I think there is a smug satisfaction in seeing someone reading something “elementary”. You compare it to the very complicated things that you read — those which require a different level of investment — and put yourself above them in some way.
Popular Science and Rarified Academia
John Bjorn Nelson

I was talking about this yesterday. When I picked up my interest in Philosophy during my mid-teens, I somehow got it into my head that the only books worth reading were the original works, so for years I wasted a lot of time struggling with incomprehensible books (Hegel & Schopenhauer, I’m looking at you), before I realized that reading Other people’s views wouldn’t necessary make my views not mine. (I know. Double negative. Deal with it).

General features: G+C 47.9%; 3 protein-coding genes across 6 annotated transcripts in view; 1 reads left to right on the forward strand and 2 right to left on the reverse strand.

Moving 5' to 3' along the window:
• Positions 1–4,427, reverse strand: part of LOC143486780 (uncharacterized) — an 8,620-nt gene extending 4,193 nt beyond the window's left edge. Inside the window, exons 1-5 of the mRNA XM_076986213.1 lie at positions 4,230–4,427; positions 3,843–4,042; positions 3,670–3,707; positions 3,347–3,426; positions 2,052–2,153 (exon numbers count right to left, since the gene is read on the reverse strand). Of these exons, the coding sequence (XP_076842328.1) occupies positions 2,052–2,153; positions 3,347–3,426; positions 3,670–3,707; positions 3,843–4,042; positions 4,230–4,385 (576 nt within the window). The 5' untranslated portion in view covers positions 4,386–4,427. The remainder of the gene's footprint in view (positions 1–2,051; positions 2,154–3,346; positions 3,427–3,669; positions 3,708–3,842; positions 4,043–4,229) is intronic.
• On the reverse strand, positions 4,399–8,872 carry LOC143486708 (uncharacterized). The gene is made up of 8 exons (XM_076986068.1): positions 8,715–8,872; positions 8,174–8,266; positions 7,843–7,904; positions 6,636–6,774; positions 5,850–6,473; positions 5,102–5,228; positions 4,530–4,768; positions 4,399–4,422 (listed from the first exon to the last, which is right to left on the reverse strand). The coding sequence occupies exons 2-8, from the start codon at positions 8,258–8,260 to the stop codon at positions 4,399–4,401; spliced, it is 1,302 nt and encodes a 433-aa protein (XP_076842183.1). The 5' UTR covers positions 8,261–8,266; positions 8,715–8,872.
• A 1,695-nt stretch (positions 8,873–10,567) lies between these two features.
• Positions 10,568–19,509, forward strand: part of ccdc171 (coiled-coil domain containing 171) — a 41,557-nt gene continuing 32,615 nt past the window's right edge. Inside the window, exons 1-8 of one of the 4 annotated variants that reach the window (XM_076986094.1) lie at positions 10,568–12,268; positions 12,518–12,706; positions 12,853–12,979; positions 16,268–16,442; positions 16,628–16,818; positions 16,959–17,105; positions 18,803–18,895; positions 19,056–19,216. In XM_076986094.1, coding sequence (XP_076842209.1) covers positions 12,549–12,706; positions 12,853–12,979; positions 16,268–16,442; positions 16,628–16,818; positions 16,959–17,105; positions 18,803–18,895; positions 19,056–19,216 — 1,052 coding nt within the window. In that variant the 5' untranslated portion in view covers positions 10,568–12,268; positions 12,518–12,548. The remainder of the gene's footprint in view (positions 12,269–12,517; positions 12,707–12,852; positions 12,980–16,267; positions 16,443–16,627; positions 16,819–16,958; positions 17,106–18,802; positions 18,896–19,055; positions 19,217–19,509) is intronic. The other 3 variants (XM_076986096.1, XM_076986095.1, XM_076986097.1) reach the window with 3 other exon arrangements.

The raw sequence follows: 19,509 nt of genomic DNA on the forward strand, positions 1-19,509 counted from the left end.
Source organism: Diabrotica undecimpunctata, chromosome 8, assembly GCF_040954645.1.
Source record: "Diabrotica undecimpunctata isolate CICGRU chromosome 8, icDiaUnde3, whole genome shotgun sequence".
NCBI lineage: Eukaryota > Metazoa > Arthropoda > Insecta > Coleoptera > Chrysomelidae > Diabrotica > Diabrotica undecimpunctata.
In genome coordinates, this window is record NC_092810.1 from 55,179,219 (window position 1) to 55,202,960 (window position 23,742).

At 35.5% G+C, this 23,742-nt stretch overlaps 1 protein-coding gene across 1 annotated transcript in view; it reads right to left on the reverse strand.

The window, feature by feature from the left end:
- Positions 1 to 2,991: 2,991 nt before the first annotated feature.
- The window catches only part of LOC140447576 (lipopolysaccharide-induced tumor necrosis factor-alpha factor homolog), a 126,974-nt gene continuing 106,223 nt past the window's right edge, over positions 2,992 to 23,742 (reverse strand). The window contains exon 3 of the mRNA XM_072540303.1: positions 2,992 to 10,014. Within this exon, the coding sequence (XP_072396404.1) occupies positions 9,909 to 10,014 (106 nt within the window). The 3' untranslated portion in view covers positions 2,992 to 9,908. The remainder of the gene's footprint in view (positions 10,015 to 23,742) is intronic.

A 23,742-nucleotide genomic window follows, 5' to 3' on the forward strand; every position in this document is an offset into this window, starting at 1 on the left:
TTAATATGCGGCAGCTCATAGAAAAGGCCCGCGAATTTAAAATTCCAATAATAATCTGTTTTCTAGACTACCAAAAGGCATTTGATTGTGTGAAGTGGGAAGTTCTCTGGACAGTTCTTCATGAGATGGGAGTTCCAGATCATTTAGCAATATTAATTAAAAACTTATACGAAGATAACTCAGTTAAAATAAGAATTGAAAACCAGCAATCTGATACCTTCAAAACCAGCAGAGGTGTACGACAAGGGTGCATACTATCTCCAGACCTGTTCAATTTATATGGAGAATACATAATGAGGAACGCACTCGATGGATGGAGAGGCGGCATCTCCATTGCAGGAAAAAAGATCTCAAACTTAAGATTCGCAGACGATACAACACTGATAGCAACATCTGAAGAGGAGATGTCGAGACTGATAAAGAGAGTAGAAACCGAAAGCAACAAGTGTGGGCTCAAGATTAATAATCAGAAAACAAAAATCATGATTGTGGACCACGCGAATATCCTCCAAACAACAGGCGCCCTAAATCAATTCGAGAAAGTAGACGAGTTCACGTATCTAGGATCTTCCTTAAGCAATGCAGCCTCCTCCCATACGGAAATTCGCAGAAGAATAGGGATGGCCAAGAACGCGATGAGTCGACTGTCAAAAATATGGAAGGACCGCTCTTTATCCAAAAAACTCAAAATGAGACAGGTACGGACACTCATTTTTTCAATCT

What we somehow fail to realize is that without Popular and Survey works, we’d be extremely ignorant about almost everything. They serve as gateways to strange lands that we travel to if we get hooked. Without popular works, very few people would know anything about Chaos Theory, Evolution, Quantum Mechanics, Cosmology, etc. But we all want to pretend we learned all of these by reading only the original works. Let me take it further: unless you learned everything you know from reading papers, you learned from pop nonfiction. Because Stroud, Knuth, Feynman, and Dawkins are famous mostly because they were essentially (maybe highbrow) popularizers of Science.